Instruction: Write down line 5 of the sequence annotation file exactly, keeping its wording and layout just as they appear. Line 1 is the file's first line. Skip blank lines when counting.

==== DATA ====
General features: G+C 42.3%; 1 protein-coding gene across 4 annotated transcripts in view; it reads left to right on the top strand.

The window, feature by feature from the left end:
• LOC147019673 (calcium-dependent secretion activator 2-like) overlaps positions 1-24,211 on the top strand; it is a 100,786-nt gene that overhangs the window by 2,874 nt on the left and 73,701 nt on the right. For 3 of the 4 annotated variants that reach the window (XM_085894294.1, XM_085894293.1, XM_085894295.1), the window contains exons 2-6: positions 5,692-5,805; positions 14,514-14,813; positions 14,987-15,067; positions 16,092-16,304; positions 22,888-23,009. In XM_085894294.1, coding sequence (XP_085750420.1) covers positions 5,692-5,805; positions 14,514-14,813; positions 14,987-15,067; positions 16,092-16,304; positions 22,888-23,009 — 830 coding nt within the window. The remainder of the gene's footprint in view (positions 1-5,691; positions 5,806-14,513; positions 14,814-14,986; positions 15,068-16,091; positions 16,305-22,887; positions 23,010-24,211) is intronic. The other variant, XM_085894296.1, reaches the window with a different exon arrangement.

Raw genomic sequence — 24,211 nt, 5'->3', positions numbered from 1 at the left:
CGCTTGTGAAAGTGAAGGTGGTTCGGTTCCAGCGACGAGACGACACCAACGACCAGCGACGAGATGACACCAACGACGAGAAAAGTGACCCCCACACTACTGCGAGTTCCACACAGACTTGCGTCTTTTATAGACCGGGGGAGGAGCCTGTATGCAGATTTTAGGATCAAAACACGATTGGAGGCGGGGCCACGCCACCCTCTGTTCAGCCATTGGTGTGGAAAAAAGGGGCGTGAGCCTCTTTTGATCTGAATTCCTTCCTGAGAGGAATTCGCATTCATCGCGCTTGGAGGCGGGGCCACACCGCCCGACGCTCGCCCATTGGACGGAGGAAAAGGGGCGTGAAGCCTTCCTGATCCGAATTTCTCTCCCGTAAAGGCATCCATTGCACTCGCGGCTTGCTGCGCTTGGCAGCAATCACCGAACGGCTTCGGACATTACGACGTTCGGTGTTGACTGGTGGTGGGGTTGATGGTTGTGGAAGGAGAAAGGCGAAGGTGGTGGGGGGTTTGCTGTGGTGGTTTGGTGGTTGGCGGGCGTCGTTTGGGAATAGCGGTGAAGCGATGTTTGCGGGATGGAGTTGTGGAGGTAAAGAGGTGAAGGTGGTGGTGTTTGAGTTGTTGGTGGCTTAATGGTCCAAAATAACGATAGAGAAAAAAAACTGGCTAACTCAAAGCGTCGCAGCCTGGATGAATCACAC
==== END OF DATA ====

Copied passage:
CGCTTGTGAAAGTGAAGGTGGTTCGGTTCCAGCGACGAGACGACACCAACGACCAGCGACGAGATGACACCAACGACGAGAAAAGTGACCCCCACACTACTGCGAGTTCCACACAGACTTGCGTCTTTTATAGACCGGGGGAGGAGCCTGTATGCAGATTTTAGGATCAAAACACGATTGGAGGCGGGGCCACGCCACCCTCTGTTCAGCCATTGGTGTGGAAAAAAGGGGCGTGAGCCTCTTTTGATCTGAATTCCTTCCTGAGAGGAATTCGCATTCATCGCGCTTGGAGGCGGGGCCACACCGCCCGACGCTCGCCCATTGGACGGAGGAAAAGGGGCGTGAAGCCTTCCTGATCCGAATTTCTCTCCCGTAAAGGCATCCATTGCACTCGCGGCTTGCTGCGCTTGGCAGCAATCACCGAACGGCTTCGGACATTACGACGTTCGGTGTTGACTGGTGGTGGGGTTGATGGTTGTGGAAGGAGAAAGGCGAAGGTGGTGGGGGGTTTGCTGTGGTGGTTTGGTGGTTGGCGGGCGTCGTTTGGGAATAGCGGTGAAGCGATGTTTGCGGGATGGAGTTGTGGAGGTAAAGAGGTGAAGGTGGTGGTGTTTGAGTTGTTGGTGGCTTAATGGTCCAAAATAACGATAGAGAAAAAAAACTGGCTAACTCAAAGCGTCGCAGCCTGGATGAATCACAC